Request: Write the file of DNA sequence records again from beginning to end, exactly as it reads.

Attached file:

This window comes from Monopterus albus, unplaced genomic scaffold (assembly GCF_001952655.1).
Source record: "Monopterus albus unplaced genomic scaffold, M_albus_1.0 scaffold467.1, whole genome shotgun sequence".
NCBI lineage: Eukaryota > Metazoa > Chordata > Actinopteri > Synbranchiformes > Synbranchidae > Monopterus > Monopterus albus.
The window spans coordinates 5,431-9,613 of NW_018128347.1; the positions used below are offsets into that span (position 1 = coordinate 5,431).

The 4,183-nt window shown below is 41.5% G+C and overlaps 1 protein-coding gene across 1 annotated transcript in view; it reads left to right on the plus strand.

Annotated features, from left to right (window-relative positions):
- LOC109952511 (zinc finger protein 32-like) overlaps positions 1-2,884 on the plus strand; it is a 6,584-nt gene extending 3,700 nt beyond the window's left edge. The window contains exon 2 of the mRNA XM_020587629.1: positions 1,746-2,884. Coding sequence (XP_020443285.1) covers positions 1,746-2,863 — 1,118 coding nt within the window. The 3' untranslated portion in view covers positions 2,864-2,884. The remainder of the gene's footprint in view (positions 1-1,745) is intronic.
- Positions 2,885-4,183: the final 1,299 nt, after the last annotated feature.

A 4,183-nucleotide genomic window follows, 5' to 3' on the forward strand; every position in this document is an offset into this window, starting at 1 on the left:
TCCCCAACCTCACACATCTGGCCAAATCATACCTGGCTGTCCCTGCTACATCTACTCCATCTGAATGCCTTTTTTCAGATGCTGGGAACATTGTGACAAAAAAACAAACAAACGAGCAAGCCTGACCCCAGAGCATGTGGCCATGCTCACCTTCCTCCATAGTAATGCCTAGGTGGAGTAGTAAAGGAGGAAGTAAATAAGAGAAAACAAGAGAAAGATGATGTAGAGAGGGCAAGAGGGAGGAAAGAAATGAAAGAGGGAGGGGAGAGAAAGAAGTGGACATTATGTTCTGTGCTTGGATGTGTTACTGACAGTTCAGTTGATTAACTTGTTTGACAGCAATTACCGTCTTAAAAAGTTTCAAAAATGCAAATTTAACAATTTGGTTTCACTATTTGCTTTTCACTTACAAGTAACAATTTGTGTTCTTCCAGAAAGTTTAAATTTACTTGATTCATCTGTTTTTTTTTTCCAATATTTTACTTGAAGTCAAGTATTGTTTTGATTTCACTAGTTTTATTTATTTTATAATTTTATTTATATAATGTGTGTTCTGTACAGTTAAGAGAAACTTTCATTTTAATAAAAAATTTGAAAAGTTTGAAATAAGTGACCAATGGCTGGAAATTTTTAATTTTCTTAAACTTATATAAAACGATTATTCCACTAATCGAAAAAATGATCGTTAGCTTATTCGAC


This window comes from Monopterus albus, unplaced genomic scaffold (assembly GCF_001952655.1).
Source record: "Monopterus albus unplaced genomic scaffold, M_albus_1.0 scaffold467.1, whole genome shotgun sequence".
NCBI lineage: Eukaryota > Metazoa > Chordata > Actinopteri > Synbranchiformes > Synbranchidae > Monopterus > Monopterus albus.
The window spans coordinates 5,431-9,613 of NW_018128347.1; the positions used below are offsets into that span (position 1 = coordinate 5,431).

The 4,183-nt window shown below is 41.5% G+C and overlaps 1 protein-coding gene across 1 annotated transcript in view; it reads left to right on the plus strand.

Annotated features, from left to right (window-relative positions):
- LOC109952511 (zinc finger protein 32-like) overlaps positions 1-2,884 on the plus strand; it is a 6,584-nt gene extending 3,700 nt beyond the window's left edge. The window contains exon 2 of the mRNA XM_020587629.1: positions 1,746-2,884. Coding sequence (XP_020443285.1) covers positions 1,746-2,863 — 1,118 coding nt within the window. The 3' untranslated portion in view covers positions 2,864-2,884. The remainder of the gene's footprint in view (positions 1-1,745) is intronic.
- Positions 2,885-4,183: the final 1,299 nt, after the last annotated feature.

A 4,183-nucleotide genomic window follows, 5' to 3' on the forward strand; every position in this document is an offset into this window, starting at 1 on the left:
TCCCCAACCTCACACATCTGGCCAAATCATACCTGGCTGTCCCTGCTACATCTACTCCATCTGAATGCCTTTTTTCAGATGCTGGGAACATTGTGACAAAAAAACAAACAAACGAGCAAGCCTGACCCCAGAGCATGTGGCCATGCTCACCTTCCTCCATAGTAATGCCTAGGTGGAGTAGTAAAGGAGGAAGTAAATAAGAGAAAACAAGAGAAAGATGATGTAGAGAGGGCAAGAGGGAGGAAAGAAATGAAAGAGGGAGGGGAGAGAAAGAAGTGGACATTATGTTCTGTGCTTGGATGTGTTACTGACAGTTCAGTTGATTAACTTGTTTGACAGCAATTACCGTCTTAAAAAGTTTCAAAAATGCAAATTTAACAATTTGGTTTCACTATTTGCTTTTCACTTACAAGTAACAATTTGTGTTCTTCCAGAAAGTTTAAATTTACTTGATTCATCTGTTTTTTTTTTCCAATATTTTACTTGAAGTCAAGTATTGTTTTGATTTCACTAGTTTTATTTATTTTATAATTTTATTTATATAATGTGTGTTCTGTACAGTTAAGAGAAACTTTCATTTTAATAAAAAATTTGAAAAGTTTGAAATAAGTGACCAATGGCTGGAAATTTTTAATTTTCTTAAACTTATATAAAACGATTATTCCACTAATCGAAAAAATGATCGTTAGCTTATTCGAC